On Thursday Carol organized a US style Thanksgiving Day in our Cambridge home for six friends. By US style I mean the full works of turkey, mash potato, green beans and other vegetables with pumpkin pie to follow. Procuring pumpkin pie proved difficult and this problem assumed increasing proportion as obvious avenues to purchasing it turned into dead-ends. Alas, the success of Thanksgiving seemed to become highly dependent on getting pumpkin pie one way or another. Then Carol remembered the US serviceman who sometimes works at our local corner shop. Calling him she asked if her was going to be on the air-force base and could go into the stores for a pie. To her joy, he said he would try and a couple of days later announced his success. There was delirium. Thanksgiving would turn out OK after all!
Our friends arrived and the first course went swimmingly. Carol announced we were having genuine pumpkin pie and our friends duly showed amazement. None of them had tried it before. Carol brought it in on a large platter. However, as she cut the first slice, one observant guest noted that the pastry crust did not seem to be cooked, nor the very runny contents. Rushing to the bin and fishing out the discarded box with instructions it became clear (too late) that it needed to be cooked for 65 minutes. There was instant mirth and it turned out to be the day's highpoint of jollity, and continued to echo as sub-theme for the next few hours. Fortunately, Carol had some back-up desserts and the cooked pumpkin pie made the rounds with a cup of tea later in the afternoon.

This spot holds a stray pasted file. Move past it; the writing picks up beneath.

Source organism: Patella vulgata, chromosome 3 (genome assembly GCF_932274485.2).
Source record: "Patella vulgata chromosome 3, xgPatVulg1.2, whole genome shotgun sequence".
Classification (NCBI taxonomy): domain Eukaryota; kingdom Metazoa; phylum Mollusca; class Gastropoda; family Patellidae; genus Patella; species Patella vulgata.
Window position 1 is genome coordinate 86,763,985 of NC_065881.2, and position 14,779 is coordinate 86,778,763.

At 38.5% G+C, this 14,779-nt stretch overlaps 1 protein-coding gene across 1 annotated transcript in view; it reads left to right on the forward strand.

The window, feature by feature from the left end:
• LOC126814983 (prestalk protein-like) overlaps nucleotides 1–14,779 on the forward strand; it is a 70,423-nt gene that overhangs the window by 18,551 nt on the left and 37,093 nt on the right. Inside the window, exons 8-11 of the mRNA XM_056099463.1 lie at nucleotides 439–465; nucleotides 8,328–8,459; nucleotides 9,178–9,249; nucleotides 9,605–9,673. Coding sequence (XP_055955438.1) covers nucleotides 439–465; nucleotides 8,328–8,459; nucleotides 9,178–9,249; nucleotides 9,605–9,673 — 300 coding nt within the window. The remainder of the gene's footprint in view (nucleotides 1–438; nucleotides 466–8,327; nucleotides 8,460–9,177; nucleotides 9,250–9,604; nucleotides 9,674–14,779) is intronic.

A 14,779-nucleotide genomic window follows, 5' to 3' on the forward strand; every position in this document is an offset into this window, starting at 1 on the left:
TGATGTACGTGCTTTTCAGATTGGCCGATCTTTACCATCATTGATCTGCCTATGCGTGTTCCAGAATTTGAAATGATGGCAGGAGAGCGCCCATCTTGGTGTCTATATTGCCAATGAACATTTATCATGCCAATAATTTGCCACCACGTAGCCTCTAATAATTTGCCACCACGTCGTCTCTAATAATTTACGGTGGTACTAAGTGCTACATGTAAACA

The back-ups required ice-cream which I took out of the freezer and dispensed with aplomb. However, while replacing it I failed to notice that it fouled the freezer drawer. I thought I had closed it firmly but 18 hours later, as ice cream dripped on the floor, I realized my mistake. Some freezer contents had melted, others were past redemption in their soggy packages.
We shall remember Thanksgiving 2016 for some really good sharing as well as other things! Hospitality is to be commended but just occasionally it has unforeseen consequences.